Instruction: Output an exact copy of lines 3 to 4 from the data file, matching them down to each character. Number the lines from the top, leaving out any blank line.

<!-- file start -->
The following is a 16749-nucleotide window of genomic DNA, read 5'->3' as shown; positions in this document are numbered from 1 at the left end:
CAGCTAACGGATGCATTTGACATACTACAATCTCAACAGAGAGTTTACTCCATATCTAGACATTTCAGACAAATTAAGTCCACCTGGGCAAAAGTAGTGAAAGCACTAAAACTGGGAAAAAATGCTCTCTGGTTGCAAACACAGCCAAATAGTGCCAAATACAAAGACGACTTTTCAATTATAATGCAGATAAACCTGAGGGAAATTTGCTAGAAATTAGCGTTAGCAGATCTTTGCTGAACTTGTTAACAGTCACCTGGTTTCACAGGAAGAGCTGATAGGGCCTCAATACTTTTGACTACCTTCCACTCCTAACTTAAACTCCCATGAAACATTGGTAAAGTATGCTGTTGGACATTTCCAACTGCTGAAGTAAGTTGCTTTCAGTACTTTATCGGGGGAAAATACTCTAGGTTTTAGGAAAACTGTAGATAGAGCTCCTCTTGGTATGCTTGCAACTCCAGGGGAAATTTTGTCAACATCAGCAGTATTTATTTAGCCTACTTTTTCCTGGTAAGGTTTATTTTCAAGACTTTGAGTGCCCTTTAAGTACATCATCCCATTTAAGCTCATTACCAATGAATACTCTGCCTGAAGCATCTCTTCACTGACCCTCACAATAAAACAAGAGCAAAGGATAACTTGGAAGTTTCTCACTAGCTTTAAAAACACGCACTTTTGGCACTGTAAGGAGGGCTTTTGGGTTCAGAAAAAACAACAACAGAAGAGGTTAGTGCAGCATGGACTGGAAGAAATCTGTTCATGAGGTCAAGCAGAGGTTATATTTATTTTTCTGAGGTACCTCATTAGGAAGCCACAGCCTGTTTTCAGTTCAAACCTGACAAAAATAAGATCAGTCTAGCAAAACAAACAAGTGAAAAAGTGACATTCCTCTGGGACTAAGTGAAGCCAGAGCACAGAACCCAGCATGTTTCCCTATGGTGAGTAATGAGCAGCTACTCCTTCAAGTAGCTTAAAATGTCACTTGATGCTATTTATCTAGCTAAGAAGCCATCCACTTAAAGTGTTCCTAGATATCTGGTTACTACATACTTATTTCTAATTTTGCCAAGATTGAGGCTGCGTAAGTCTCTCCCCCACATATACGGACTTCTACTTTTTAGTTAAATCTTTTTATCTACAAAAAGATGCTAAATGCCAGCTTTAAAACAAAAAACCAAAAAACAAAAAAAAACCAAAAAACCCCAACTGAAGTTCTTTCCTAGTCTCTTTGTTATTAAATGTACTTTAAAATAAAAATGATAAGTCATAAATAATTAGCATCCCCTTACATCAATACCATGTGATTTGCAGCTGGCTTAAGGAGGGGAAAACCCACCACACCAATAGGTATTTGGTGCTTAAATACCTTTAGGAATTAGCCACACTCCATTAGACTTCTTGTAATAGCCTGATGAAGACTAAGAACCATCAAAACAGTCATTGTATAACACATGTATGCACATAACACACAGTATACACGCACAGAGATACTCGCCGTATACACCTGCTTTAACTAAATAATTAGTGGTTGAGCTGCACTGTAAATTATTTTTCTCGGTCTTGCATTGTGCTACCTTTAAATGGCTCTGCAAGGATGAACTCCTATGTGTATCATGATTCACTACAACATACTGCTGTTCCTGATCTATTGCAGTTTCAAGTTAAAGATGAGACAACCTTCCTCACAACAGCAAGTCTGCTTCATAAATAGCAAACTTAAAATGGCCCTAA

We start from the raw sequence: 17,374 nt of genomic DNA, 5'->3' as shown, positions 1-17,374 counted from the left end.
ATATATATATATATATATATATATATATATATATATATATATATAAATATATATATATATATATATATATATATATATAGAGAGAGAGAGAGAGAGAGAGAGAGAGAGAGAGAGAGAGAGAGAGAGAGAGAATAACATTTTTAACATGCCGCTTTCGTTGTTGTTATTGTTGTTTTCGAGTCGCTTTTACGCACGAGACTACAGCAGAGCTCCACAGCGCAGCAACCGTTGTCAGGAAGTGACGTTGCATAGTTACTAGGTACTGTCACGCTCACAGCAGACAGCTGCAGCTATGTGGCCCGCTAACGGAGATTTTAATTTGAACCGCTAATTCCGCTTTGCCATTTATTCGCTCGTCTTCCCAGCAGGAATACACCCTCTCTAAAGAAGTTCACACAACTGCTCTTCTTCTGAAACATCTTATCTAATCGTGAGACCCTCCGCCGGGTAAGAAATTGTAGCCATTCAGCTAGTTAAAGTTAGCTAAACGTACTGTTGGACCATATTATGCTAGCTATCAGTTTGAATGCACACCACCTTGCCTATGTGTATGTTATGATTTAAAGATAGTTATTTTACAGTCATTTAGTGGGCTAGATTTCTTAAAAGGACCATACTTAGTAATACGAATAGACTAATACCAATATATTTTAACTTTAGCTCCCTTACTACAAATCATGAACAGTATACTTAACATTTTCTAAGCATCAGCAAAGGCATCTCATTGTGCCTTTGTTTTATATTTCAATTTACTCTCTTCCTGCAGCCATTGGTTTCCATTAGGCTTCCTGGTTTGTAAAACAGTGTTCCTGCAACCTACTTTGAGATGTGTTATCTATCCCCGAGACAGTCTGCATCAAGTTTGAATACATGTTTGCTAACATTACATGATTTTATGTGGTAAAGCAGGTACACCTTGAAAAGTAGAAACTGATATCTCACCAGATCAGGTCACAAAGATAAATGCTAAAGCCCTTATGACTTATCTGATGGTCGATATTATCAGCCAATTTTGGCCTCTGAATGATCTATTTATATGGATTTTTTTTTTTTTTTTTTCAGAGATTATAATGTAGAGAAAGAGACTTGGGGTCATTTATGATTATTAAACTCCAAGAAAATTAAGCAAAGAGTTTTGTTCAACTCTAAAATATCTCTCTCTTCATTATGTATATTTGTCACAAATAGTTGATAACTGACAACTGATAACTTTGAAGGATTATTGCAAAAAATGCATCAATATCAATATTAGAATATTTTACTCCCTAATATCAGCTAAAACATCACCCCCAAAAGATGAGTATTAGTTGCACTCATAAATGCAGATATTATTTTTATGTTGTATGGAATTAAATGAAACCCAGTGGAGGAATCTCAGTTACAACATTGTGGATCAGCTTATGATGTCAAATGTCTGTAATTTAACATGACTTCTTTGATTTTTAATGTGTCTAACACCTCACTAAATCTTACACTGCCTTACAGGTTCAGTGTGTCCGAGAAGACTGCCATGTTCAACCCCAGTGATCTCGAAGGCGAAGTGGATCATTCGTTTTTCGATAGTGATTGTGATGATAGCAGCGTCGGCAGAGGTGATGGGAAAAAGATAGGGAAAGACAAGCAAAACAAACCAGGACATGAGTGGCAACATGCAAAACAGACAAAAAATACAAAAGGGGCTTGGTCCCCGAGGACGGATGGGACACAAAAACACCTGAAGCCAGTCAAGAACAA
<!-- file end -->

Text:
We start from the raw sequence: 17,374 nt of genomic DNA, 5'->3' as shown, positions 1-17,374 counted from the left end.
ATATATATATATATATATATATATATATATATATATATATATATAAATATATATATATATATATATATATATATATATAGAGAGAGAGAGAGAGAGAGAGAGAGAGAGAGAGAGAGAGAGAGAGAGAGAGAATAACATTTTTAACATGCCGCTTTCGTTGTTGTTATTGTTGTTTTCGAGTCGCTTTTACGCACGAGACTACAGCAGAGCTCCACAGCGCAGCAACCGTTGTCAGGAAGTGACGTTGCATAGTTACTAGGTACTGTCACGCTCACAGCAGACAGCTGCAGCTATGTGGCCCGCTAACGGAGATTTTAATTTGAACCGCTAATTCCGCTTTGCCATTTATTCGCTCGTCTTCCCAGCAGGAATACACCCTCTCTAAAGAAGTTCACACAACTGCTCTTCTTCTGAAACATCTTATCTAATCGTGAGACCCTCCGCCGGGTAAGAAATTGTAGCCATTCAGCTAGTTAAAGTTAGCTAAACGTACTGTTGGACCATATTATGCTAGCTATCAGTTTGAATGCACACCACCTTGCCTATGTGTATGTTATGATTTAAAGATAGTTATTTTACAGTCATTTAGTGGGCTAGATTTCTTAAAAGGACCATACTTAGTAATACGAATAGACTAATACCAATATATTTTAACTTTAGCTCCCTTACTACAAATCATGAACAGTATACTTAACATTTTCTAAGCATCAGCAAAGGCATCTCATTGTGCCTTTGTTTTATATTTCAATTTACTCTCTTCCTGCAGCCATTGGTTTCCATTAGGCTTCCTGGTTTGTAAAACAGTGTTCCTGCAACCTACTTTGAGATGTGTTATCTATCCCCGAGACAGTCTGCATCAAGTTTGAATACATGTTTGCTAACATTACATGATTTTATGTGGTAAAGCAGGTACACCTTGAAAAGTAGAAACTGATATCTCACCAGATCAGGTCACAAAGATAAATGCTAAAGCCCTTATGACTTATCTGATGGTCGATATTATCAGCCAATTTTGGCCTCTGAATGATCTATTTATATGGATTTTTTTTTTTTTTTTTTCAGAGATTATAATGTAGAGAAAGAGACTTGGGGTCATTTATGATTATTAAACTCCAAGAAAATTAAGCAAAGAGTTTTGTTCAACTCTAAAATATCTCTCTCTTCATTATGTATATTTGTCACAAATAGTTGATAACTGACAACTGATAACTTTGAAGGATTATTGCAAAAAATGCATCAATATCAATATTAGAATATTTTACTCCCTAATATCAGCTAAAACATCACCCCCAAAAGATGAGTATTAGTTGCACTCATAAATGCAGATATTATTTTTATGTTGTATGGAATTAAATGAAACCCAGTGGAGGAATCTCAGTTACAACATTGTGGATCAGCTTATGATGTCAAATGTCTGTAATTTAACATGACTTCTTTGATTTTTAATGTGTCTAACACCTCACTAAATCTTACACTGCCTTACAGGTTCAGTGTGTCCGAGAAGACTGCCATGTTCAACCCCAGTGATCTCGAAGGCGAAGTGGATCATTCGTTTTTCGATAGTGATTGTGATGATAGCAGCGTCGGCAGAGGTGATGGGAAAAAGATAGGGAAAGACAAGCAAAACAAACCAGGACATGAGTGGCAACATGCAAAACAGACAAAAAATACAAAAGGGGCTTGGTCCCCGAGGACGGATGGGACACAAAAACACCTGAAGCCAGTCAAGAACAA